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Client Alert: Corporate Transparency Act Compliance

Corporate Transparency Act Compliance Columbus, Ohio

The Corporate Transparency Act (CTA), which aims to combat money laundering, tax fraud, the financing of terrorism, and other illicit activity through the use of anonymous shell and front companies, has officially gone into effect. This new requirement affects nearly all of our clients by requiring “reporting companies” to report beneficial ownership information (BOI) to the U.S. Treasury Department’s Financial Crimes Enforcement Network (FinCEN). New business entities will also have to disclose information about who created the entity or registered it to do business in the U.S. 

Is Your Business Required to Comply with the CTA?

Your business is considered a “reporting company” under the CTA if it is a corporation, limited liability company, or any other entity created by filing a document with the Secretary of State. Reporting companies also include foreign entities that are registered to do business in the United States.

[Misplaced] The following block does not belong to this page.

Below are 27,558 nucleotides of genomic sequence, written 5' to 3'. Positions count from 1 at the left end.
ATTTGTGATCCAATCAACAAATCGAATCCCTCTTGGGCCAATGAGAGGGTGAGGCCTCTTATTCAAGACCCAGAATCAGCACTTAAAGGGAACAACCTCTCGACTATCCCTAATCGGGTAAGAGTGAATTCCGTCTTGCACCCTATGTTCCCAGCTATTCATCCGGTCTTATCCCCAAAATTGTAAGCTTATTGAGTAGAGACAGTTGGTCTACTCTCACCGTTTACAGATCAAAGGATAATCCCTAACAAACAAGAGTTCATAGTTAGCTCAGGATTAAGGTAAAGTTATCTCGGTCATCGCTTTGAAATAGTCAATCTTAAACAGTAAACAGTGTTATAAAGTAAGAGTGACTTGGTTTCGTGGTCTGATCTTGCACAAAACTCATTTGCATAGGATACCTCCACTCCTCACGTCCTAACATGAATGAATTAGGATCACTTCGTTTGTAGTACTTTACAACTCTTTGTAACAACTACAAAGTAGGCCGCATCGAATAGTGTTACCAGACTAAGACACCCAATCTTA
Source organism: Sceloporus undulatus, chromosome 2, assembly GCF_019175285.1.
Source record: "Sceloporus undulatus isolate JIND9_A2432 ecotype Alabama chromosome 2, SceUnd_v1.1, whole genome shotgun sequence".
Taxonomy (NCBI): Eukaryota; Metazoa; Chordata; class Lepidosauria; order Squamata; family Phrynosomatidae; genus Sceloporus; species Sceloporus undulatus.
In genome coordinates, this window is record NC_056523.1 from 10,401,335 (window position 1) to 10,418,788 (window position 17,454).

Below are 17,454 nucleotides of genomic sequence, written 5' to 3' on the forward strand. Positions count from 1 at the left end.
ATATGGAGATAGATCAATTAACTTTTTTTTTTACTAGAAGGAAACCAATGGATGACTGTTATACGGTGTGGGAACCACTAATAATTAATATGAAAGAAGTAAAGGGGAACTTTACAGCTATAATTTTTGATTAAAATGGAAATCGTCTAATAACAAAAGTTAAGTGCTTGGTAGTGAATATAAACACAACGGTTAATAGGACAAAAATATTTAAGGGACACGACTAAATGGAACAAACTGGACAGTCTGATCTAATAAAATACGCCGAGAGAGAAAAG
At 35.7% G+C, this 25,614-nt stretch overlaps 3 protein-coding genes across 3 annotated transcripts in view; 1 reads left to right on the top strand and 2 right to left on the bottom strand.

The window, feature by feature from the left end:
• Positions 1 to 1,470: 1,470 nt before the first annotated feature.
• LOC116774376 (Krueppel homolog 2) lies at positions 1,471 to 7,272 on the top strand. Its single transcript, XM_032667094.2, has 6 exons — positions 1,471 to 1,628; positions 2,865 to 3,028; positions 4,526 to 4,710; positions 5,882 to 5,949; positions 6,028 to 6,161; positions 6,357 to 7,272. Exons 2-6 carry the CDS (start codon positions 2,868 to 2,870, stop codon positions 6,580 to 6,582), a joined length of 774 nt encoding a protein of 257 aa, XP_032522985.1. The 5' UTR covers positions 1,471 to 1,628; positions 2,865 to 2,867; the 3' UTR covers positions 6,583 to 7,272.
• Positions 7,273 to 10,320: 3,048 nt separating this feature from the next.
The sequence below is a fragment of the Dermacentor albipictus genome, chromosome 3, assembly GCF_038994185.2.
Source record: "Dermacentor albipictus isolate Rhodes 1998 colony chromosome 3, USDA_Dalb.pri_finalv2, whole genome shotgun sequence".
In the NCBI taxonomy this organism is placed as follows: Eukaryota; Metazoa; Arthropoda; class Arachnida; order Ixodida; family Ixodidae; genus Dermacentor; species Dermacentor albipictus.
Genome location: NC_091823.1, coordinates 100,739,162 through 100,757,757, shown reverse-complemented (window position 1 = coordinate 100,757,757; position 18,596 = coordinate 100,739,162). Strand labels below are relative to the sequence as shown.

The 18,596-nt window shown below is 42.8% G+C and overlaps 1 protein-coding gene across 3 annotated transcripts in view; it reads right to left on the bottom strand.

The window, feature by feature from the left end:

However, the CTA contains numerous exemptions which effectively limit CTA compliance to small businesses. The most common exemptions we expect to see include:

  • Large operating companies – businesses with more than 20 full-time employees in the US, that reported more than $5 million in gross receipts or sales on last year’s federal income tax return, and that operate from a physical office in the U.S.
  • Certain inactive businesses that existed on or before January 1, 2020
  • Insurance companies and producers (Note: To qualify for the exemption, producers must be state-licensed and subject to the supervision of the state’s insurance commission or similar official and must operate from a physical office within the U.S.)
  • Tax-exempt entities
  • Subsidiaries that are wholly owned or controlled by certain exempt entities

What Information Must Be Reported About My Business?

If your company is considered a reporting company and no exemption applies, then there are generally 3 categories of information that will be reported to FinCEN: information about the company itself, information about the beneficial owners, and for new entities, information about its “company applicants.”